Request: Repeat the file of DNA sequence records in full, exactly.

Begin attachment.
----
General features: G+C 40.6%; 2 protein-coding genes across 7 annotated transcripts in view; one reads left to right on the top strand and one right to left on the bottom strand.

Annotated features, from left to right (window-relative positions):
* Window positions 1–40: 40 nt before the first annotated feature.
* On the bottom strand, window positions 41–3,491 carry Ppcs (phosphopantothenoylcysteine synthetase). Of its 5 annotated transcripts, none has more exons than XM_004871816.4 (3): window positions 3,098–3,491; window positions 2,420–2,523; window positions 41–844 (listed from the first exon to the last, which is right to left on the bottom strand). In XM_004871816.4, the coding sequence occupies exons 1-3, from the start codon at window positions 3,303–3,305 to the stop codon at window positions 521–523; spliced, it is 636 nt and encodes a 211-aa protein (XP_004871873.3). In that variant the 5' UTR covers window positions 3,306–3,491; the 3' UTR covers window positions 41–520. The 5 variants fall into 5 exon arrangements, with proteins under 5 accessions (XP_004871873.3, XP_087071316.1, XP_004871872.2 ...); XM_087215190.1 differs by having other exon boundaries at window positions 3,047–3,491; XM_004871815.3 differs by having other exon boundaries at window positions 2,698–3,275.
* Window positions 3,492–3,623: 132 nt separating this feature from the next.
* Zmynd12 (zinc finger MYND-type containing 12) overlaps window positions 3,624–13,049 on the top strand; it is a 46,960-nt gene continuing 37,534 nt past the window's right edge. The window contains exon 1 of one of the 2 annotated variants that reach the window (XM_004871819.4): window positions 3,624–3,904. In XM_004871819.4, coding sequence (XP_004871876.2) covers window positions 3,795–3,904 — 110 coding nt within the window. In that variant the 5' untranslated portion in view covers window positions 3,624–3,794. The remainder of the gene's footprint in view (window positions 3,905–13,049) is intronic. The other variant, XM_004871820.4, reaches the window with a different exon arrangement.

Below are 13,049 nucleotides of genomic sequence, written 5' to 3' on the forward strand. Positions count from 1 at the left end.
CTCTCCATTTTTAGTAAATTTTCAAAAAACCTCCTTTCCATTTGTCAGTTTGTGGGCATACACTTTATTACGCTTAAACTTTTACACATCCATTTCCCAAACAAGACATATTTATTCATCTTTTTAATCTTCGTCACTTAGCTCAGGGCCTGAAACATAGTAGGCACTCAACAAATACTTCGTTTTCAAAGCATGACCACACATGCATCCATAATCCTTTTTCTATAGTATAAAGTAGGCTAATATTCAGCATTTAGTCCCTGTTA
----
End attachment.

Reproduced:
General features: G+C 40.6%; 2 protein-coding genes across 7 annotated transcripts in view; one reads left to right on the top strand and one right to left on the bottom strand.

Annotated features, from left to right (window-relative positions):
* Window positions 1–40: 40 nt before the first annotated feature.
* On the bottom strand, window positions 41–3,491 carry Ppcs (phosphopantothenoylcysteine synthetase). Of its 5 annotated transcripts, none has more exons than XM_004871816.4 (3): window positions 3,098–3,491; window positions 2,420–2,523; window positions 41–844 (listed from the first exon to the last, which is right to left on the bottom strand). In XM_004871816.4, the coding sequence occupies exons 1-3, from the start codon at window positions 3,303–3,305 to the stop codon at window positions 521–523; spliced, it is 636 nt and encodes a 211-aa protein (XP_004871873.3). In that variant the 5' UTR covers window positions 3,306–3,491; the 3' UTR covers window positions 41–520. The 5 variants fall into 5 exon arrangements, with proteins under 5 accessions (XP_004871873.3, XP_087071316.1, XP_004871872.2 ...); XM_087215190.1 differs by having other exon boundaries at window positions 3,047–3,491; XM_004871815.3 differs by having other exon boundaries at window positions 2,698–3,275.
* Window positions 3,492–3,623: 132 nt separating this feature from the next.
* Zmynd12 (zinc finger MYND-type containing 12) overlaps window positions 3,624–13,049 on the top strand; it is a 46,960-nt gene continuing 37,534 nt past the window's right edge. The window contains exon 1 of one of the 2 annotated variants that reach the window (XM_004871819.4): window positions 3,624–3,904. In XM_004871819.4, coding sequence (XP_004871876.2) covers window positions 3,795–3,904 — 110 coding nt within the window. In that variant the 5' untranslated portion in view covers window positions 3,624–3,794. The remainder of the gene's footprint in view (window positions 3,905–13,049) is intronic. The other variant, XM_004871820.4, reaches the window with a different exon arrangement.

Below are 13,049 nucleotides of genomic sequence, written 5' to 3' on the forward strand. Positions count from 1 at the left end.
CTCTCCATTTTTAGTAAATTTTCAAAAAACCTCCTTTCCATTTGTCAGTTTGTGGGCATACACTTTATTACGCTTAAACTTTTACACATCCATTTCCCAAACAAGACATATTTATTCATCTTTTTAATCTTCGTCACTTAGCTCAGGGCCTGAAACATAGTAGGCACTCAACAAATACTTCGTTTTCAAAGCATGACCACACATGCATCCATAATCCTTTTTCTATAGTATAAAGTAGGCTAATATTCAGCATTTAGTCCCTGTTA